The trial of Erik and Lyle Menendez ranks among the most infamous — especially for '90s crime scandals. After being accused and according to the L.A. Times, subsequently confessing to the murders of their parents, Kitty and Jose Menendez, the brothers' trial that followed drew national attention. (The brothers were later convicted and sentenced to life in prison.) One of the most memorable figures to come out of the situation, besides Erik and Lyle, was their committed defense attorney, Leslie Abramson, played by Edie Falco in the new anthology series Law & Order True Crime: The Menendez Murders. But, what is the real Leslie Abramson doing now in 2017?
Per Rolling Stone, the Menendez brothers were sentenced to life in prison without the possibility of parole. Of course, this wasn't for a lack of enthusiasm on the part of their defense. The L.A. Times reported that Abramson might have just been the best criminal defense attorney out there, and was certainly known for her ferocity in the courtroom. She told the L.A. Times that she liked taking on the hardest cases she could because she simply enjoyed the challenge. When asked whether she actually liked to compete against herself, Abramson commented, "I like to torture myself is closer to the truth." This is the same woman who The Washington Post once called, "a 4-foot-11, fire-eating, mud-slinging, nuclear-strength pain in the legal butt." So, there's that.
Abramson actually almost got into hot water during the Menendez trial. According to Newsweek, she was accused of tampering with evidence by allegedly asking Dr. William Vicary to edit his notes from his psychiatry sessions with Erik. The same article reported that when Vicary was on the stand and asked why the prosecution's notes from Erik's jailhouse psychiatric sessions didn't match, Vicary claimed that he had edited the notes on Erik under alleged pressure from the defense. This led to talk of possible disbarment but, as the New York Times reported, the district attorney's office decided not to open a criminal investigation. The NYT also reported that Abramson claimed "she asked the psychiatrist only to edit portions of his notes that infringed on patient confidentiality or that were ambiguous. She has denied any wrongdoing."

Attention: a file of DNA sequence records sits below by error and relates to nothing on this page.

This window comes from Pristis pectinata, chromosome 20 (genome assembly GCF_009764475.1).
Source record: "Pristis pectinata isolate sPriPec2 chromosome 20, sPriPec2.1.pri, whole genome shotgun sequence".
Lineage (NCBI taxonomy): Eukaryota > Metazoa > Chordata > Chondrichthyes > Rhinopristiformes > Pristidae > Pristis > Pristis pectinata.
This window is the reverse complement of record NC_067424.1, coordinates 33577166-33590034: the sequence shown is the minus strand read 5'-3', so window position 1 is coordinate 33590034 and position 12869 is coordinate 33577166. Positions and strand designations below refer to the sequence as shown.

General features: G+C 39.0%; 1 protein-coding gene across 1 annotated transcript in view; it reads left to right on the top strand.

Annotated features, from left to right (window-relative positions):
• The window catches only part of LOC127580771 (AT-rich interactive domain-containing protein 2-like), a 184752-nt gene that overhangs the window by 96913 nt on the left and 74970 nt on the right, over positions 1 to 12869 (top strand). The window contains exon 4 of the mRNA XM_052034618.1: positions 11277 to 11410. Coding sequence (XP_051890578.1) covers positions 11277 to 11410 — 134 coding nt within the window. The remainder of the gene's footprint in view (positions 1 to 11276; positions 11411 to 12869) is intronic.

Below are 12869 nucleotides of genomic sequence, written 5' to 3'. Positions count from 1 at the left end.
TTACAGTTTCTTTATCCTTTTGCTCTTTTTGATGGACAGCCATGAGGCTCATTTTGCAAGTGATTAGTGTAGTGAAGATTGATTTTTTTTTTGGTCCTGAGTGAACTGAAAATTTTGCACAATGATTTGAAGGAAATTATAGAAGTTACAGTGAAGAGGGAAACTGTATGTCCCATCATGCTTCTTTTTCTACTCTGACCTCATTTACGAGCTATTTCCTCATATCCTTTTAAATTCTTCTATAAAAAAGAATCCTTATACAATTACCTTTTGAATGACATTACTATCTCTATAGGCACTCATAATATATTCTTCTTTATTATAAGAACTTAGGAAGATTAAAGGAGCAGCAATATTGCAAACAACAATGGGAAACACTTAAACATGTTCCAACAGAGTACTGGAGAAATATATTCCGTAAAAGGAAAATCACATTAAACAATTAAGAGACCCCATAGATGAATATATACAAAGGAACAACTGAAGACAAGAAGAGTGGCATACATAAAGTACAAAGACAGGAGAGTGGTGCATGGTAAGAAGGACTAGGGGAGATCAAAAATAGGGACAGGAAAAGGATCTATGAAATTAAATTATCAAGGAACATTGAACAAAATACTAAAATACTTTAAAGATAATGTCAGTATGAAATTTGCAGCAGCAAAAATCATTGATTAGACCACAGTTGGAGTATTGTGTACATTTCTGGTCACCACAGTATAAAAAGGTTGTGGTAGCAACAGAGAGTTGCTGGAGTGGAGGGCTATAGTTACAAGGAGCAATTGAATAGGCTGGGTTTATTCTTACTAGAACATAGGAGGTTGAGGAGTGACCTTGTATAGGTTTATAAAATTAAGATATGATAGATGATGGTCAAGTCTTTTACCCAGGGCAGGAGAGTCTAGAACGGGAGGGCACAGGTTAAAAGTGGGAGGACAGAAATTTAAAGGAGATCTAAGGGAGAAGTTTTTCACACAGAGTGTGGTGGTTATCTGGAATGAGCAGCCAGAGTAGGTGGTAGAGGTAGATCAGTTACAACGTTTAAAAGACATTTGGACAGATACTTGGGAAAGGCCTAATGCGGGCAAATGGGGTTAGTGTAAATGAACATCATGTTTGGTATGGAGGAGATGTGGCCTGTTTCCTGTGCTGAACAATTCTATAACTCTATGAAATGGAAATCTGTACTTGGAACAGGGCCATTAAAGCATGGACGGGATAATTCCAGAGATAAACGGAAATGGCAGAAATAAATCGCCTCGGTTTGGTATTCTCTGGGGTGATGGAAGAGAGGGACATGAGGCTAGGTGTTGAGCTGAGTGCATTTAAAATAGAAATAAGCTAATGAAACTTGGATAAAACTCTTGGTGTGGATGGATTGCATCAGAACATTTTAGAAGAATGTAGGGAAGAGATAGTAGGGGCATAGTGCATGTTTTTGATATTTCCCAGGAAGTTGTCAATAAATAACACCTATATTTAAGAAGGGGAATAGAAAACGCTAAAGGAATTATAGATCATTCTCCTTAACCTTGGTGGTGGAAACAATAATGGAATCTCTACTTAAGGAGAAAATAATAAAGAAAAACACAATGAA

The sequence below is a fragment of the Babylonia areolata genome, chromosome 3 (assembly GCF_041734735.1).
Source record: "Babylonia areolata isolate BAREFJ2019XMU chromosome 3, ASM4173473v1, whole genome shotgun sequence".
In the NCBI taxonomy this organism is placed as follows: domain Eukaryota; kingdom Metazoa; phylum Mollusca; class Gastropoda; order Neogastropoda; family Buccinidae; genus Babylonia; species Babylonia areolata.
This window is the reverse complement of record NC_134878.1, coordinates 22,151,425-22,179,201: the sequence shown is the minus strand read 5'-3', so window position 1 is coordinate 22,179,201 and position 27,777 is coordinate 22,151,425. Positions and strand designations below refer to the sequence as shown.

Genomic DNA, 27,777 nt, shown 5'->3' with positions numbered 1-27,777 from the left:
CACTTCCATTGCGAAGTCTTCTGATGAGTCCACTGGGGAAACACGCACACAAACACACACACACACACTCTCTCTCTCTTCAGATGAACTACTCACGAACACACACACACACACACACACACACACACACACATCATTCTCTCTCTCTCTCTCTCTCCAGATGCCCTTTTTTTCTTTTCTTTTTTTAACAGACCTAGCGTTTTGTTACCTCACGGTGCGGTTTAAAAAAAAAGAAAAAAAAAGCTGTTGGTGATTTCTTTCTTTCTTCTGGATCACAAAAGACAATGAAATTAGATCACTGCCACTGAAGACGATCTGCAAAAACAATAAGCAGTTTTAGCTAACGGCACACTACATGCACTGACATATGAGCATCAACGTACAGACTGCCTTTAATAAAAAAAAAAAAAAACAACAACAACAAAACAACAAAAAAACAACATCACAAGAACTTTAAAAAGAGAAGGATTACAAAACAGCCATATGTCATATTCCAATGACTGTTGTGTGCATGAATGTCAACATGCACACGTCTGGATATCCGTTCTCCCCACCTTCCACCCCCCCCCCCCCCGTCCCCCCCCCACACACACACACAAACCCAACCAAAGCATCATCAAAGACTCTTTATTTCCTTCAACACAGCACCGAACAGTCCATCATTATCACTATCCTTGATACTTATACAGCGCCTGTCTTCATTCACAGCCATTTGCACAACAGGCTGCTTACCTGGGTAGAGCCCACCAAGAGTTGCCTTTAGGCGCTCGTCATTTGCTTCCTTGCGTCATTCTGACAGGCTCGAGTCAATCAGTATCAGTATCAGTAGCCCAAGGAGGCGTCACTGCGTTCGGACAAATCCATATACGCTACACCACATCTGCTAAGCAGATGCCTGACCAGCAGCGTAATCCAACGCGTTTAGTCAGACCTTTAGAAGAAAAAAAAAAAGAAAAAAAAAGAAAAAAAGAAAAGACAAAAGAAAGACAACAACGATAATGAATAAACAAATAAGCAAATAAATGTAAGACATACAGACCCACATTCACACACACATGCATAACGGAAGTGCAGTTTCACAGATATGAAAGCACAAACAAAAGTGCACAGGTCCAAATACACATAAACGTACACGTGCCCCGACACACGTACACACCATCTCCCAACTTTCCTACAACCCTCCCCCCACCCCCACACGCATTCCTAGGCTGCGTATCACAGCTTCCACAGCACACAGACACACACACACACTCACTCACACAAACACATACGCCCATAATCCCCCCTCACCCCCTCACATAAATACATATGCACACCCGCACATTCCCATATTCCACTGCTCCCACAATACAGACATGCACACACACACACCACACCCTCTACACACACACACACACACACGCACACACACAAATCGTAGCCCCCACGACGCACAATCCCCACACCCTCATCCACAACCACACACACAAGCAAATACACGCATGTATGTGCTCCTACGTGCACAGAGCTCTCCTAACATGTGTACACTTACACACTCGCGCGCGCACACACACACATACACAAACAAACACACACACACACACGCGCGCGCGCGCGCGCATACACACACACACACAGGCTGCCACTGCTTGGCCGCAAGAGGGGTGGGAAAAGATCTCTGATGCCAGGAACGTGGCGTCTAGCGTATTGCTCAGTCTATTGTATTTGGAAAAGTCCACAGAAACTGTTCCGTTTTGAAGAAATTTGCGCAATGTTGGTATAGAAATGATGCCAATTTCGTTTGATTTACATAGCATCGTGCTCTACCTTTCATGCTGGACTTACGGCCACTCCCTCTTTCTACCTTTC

Today the lawyer's life is decidedly less public. In fact, according to showrunner René Balcer, per Entertainment Weekly, the real Abramson opted not to have anything to do with the new NBC show. As Balcer said in the article, “She’s having a nice life, a nice retirement.” Falco didn't even attempt to contact Abramson after learning of her disinterest in participating in the series. Of course, this meant that Falco had to rely on people who worked with Abramson and according to a Vanity Fair interview, did her own research like reading Abramson's 1997 book called, The Defense Is Ready: Life in the Trenches of Criminal Law to properly get into the character.
Nowadays, Abramson seems to be enjoying her private life, but she still makes appearances and is respected in legal circles. In 2015, she gave the Ruth Bader Ginsburg lecture at the Successful Women and The Law conference that was held at the Thomas Jefferson School of Law in San Diego, California. In her lecture she touched upon the high profile cases in her career like the Menendez trials, saying, "What I think is something necessary to be a great criminal lawyer is something I think women already have, a desire to understand people and human relationships.”
She may not be fighting for clients in the courtroom anymore, Abramson remains a force in the legal world and an inspiration for future defense attorneys everywhere.